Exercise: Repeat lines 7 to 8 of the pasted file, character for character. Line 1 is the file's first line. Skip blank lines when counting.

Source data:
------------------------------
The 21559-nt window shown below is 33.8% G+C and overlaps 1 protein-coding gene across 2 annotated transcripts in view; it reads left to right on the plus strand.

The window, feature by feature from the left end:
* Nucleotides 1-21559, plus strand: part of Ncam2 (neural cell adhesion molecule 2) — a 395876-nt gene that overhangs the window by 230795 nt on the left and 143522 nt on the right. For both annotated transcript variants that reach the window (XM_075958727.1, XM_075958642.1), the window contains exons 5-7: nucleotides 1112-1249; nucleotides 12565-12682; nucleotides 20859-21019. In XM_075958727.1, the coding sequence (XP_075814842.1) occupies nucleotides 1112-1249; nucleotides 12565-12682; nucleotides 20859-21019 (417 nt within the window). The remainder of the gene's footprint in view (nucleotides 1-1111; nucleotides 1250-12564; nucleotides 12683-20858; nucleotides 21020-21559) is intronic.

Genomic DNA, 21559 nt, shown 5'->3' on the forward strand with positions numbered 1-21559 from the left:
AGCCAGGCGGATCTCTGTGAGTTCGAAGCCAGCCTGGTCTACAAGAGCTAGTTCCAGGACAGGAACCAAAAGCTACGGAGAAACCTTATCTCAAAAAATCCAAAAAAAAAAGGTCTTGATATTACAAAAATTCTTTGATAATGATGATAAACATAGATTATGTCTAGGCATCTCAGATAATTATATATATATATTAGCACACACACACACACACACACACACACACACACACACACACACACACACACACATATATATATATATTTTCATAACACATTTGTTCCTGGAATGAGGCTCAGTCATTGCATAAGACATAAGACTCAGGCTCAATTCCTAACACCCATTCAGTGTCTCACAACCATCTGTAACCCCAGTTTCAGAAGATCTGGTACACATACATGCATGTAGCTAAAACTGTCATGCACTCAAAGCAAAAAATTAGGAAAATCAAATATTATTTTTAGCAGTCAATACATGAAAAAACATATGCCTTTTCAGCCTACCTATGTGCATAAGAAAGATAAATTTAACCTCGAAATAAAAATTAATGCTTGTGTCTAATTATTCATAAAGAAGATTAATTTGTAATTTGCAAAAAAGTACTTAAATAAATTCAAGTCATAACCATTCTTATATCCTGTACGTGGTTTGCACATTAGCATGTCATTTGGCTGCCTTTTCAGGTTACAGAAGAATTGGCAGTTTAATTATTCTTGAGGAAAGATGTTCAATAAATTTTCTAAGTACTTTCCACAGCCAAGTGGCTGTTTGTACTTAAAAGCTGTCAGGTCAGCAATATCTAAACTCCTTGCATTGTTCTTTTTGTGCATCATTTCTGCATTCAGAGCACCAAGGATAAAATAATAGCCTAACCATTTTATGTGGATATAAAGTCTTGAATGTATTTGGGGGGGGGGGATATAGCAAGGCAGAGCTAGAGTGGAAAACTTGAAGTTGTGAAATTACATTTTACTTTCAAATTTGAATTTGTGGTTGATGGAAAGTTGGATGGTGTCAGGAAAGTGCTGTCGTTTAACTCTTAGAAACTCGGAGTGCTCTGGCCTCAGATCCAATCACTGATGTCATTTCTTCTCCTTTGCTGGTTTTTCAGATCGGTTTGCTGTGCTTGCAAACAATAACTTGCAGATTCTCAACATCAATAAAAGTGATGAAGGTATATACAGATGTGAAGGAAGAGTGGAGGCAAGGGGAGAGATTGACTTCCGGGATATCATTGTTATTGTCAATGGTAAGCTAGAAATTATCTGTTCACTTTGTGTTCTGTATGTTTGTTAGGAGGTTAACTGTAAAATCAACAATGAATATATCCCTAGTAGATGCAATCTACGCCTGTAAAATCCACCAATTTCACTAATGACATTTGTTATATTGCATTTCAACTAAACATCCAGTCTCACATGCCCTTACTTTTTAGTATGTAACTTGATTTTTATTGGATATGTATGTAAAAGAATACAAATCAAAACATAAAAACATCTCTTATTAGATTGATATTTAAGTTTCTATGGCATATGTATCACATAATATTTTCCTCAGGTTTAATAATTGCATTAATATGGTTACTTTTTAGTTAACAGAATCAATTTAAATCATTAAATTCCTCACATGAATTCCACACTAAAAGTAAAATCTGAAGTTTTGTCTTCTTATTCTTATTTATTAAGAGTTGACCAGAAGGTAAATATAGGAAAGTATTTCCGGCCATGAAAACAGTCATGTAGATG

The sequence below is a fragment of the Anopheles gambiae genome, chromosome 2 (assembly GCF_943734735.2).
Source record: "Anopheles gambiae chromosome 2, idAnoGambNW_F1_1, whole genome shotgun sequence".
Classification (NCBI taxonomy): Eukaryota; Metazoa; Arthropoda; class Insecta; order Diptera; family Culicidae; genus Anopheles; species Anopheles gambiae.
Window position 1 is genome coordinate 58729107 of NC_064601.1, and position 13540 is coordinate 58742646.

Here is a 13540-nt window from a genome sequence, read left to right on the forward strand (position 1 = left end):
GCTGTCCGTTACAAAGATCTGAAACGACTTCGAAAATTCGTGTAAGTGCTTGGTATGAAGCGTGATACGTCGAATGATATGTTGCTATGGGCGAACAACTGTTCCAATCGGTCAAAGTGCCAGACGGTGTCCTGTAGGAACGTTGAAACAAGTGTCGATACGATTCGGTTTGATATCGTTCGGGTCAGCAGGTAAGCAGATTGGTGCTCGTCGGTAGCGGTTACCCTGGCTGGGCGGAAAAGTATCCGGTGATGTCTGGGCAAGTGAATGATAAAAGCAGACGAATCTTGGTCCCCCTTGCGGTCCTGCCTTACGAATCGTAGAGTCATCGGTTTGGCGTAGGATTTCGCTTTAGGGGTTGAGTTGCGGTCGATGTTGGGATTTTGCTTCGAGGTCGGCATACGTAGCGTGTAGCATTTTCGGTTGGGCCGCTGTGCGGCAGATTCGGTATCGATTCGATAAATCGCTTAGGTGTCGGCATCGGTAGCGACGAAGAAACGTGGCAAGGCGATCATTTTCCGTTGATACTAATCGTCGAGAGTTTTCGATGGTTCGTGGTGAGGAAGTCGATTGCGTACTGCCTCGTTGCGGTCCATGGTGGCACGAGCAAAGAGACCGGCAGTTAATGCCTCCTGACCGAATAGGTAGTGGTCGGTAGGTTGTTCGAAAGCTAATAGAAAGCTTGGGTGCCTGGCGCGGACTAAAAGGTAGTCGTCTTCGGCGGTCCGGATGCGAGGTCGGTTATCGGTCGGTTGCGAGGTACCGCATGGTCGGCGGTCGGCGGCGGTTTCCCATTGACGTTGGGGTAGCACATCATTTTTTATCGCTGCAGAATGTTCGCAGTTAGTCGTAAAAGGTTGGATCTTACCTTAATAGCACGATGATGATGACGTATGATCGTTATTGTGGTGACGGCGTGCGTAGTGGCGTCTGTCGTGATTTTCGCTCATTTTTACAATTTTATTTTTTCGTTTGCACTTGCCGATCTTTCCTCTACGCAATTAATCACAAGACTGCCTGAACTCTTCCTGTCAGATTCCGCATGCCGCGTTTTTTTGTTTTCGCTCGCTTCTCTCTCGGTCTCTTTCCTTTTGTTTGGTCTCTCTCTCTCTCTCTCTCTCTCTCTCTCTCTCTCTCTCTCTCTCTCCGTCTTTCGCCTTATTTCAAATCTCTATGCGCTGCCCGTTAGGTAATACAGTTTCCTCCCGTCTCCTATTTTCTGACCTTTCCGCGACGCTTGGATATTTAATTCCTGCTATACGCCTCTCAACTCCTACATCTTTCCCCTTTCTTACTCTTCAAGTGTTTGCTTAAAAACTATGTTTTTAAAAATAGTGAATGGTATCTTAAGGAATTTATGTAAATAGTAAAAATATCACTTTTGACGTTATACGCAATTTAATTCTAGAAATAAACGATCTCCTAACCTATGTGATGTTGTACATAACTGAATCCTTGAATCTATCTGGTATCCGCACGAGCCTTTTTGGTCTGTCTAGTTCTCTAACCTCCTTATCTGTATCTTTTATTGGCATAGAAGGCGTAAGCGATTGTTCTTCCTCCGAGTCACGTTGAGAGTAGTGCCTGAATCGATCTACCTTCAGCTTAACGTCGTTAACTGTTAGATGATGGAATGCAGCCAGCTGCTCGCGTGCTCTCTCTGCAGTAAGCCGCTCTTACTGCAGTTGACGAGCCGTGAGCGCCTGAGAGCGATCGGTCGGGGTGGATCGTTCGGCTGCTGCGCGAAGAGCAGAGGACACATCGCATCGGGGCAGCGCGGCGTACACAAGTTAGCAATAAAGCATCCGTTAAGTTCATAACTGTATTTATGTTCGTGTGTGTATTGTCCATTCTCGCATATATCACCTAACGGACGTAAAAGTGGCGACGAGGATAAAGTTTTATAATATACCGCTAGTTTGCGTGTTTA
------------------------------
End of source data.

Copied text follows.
Source record: "Anopheles gambiae chromosome 2, idAnoGambNW_F1_1, whole genome shotgun sequence".
Classification (NCBI taxonomy): Eukaryota; Metazoa; Arthropoda; class Insecta; order Diptera; family Culicidae; genus Anopheles; species Anopheles gambiae.